Antihistamines were widely dismissed as unhelpful in atopic disease until recently when new studies both in the UK and USA have shown considerable benefits from their use. No veterinary products are available and the human drugs , chlorpheniramine, hydroxyine, and clemastine have all shown to be useful.
Steroids are widely thought to cause side effects which outweigh their potential for good. Despite this popular view, steroids are the drug of choice in severe cases of atopic dermatitis and, used appropriately, when complicating diseases are under control, side effects are generally minimal.
Hyposensitising Vaccines ( also known as desensitising vaccines) are prepared from the allergens identified as important at skin test. By administering these allergens subcutaneously over a long period the immune response to them is modified and pruritis is reduced. They are seen to be beneficial in about 60% of dogs, and take up to nine months to have effect.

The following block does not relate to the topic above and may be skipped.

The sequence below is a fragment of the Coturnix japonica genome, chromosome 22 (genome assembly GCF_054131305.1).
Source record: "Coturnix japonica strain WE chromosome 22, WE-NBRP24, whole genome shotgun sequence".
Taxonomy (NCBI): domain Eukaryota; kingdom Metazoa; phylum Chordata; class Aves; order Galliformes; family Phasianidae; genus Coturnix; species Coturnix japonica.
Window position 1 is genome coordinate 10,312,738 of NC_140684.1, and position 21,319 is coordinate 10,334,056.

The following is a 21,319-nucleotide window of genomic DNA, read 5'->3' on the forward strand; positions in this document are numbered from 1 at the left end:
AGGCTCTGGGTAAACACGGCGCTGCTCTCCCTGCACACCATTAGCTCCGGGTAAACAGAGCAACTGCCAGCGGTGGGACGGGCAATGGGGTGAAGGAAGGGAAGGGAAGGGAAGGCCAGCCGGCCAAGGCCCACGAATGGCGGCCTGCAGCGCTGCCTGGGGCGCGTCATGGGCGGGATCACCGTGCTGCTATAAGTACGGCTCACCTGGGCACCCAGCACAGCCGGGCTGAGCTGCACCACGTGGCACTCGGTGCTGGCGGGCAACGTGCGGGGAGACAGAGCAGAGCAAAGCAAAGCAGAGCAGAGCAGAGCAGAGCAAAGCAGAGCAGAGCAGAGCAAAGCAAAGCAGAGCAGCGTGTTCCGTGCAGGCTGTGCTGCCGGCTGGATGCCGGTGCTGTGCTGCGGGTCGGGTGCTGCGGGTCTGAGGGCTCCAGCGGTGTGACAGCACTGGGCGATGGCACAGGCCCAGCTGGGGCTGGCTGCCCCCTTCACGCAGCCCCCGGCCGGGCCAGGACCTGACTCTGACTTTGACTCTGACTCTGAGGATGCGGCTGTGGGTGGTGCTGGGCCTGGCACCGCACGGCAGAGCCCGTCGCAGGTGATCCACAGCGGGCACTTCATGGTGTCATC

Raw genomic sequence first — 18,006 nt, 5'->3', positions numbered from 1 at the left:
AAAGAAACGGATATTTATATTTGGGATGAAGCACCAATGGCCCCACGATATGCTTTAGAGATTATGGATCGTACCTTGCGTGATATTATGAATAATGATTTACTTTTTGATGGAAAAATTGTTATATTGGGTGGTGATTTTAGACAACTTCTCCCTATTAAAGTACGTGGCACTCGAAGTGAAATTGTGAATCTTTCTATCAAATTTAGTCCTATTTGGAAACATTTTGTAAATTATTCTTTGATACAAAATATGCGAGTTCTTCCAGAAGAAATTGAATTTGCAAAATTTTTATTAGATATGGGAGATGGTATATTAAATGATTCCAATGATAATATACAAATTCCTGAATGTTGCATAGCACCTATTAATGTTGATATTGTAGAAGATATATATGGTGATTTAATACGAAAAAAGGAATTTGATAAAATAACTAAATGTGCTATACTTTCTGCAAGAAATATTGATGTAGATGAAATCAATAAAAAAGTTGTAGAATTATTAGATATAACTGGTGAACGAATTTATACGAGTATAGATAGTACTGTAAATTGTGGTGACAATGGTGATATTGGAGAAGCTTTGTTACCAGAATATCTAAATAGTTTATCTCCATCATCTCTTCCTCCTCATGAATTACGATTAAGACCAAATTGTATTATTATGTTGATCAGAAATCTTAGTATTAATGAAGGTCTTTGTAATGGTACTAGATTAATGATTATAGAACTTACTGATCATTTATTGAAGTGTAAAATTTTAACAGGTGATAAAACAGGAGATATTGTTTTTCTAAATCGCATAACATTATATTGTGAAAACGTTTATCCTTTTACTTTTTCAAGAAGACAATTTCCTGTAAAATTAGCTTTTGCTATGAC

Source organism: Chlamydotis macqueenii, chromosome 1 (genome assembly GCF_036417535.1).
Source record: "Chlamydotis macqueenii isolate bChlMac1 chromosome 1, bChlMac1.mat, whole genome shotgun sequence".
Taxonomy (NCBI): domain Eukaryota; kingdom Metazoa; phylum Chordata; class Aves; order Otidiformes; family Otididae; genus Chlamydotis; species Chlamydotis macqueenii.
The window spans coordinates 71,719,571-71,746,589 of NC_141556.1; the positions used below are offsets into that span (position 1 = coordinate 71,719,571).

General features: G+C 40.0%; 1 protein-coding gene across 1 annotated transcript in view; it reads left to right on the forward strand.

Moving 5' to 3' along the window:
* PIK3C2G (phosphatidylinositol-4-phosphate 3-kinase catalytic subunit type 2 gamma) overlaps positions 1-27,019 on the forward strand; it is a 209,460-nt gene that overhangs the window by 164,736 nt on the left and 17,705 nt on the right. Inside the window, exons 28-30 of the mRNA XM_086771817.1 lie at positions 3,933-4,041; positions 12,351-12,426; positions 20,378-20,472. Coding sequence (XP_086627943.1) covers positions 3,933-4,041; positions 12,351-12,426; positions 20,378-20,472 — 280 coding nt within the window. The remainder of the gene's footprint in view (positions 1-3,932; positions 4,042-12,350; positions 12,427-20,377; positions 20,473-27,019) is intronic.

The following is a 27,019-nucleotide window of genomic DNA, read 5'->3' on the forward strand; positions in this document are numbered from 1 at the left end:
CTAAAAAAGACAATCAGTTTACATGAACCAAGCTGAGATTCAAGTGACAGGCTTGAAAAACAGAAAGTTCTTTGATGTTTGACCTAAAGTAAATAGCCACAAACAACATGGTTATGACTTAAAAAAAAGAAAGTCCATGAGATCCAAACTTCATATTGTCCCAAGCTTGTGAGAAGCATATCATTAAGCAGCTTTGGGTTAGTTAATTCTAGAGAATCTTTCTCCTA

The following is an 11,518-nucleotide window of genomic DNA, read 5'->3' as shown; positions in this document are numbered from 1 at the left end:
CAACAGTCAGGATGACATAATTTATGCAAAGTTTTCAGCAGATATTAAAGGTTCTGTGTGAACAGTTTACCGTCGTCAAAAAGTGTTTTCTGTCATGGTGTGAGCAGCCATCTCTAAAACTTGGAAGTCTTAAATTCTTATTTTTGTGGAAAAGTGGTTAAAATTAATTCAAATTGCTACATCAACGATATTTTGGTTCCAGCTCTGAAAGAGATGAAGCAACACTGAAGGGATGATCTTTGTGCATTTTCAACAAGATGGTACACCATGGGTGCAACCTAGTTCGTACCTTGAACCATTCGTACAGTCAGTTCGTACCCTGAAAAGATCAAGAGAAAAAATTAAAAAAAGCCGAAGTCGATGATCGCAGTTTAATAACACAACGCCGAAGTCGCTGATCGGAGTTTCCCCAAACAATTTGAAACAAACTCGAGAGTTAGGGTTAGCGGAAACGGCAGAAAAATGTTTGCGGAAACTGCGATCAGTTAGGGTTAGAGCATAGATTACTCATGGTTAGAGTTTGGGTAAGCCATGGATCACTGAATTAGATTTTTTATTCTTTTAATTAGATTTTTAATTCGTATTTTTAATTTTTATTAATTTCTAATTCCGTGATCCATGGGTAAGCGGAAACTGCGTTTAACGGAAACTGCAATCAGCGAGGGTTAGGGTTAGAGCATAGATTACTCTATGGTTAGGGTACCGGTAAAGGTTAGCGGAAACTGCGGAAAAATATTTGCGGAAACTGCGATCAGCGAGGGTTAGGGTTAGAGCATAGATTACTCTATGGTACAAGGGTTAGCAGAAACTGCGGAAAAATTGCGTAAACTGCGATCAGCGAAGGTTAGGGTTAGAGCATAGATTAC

Allergen avoidance is useful when house dust mites are known to be the problem. Exposure to bedrooms should be avoided by house dust mite allergenic patients to minimise exposure to the allergen. When pollens and moulds are involved avoidance is practically impossible as these allergens travel for miles on the wind, although obviously very large sources of pollens, for instance hay meadows for grass sensitive individuals should be avoided.
The author Stephen Shaw, is Dermatology Research Fellow at the Animal Health Trust in Newmarket, Suffolk, England, which involves him in clinical and research work with The Guide Dogs for the Blind Association (GDBA). The GDBA manages a breeding stock of about 250 dogs and raises 900 puppies every year. It also supports programmes aimed at improving the health and welfare of more than 6000 dogs for which it is responsible, and the quality of service for over 4000 guide dog owners throughout the UK.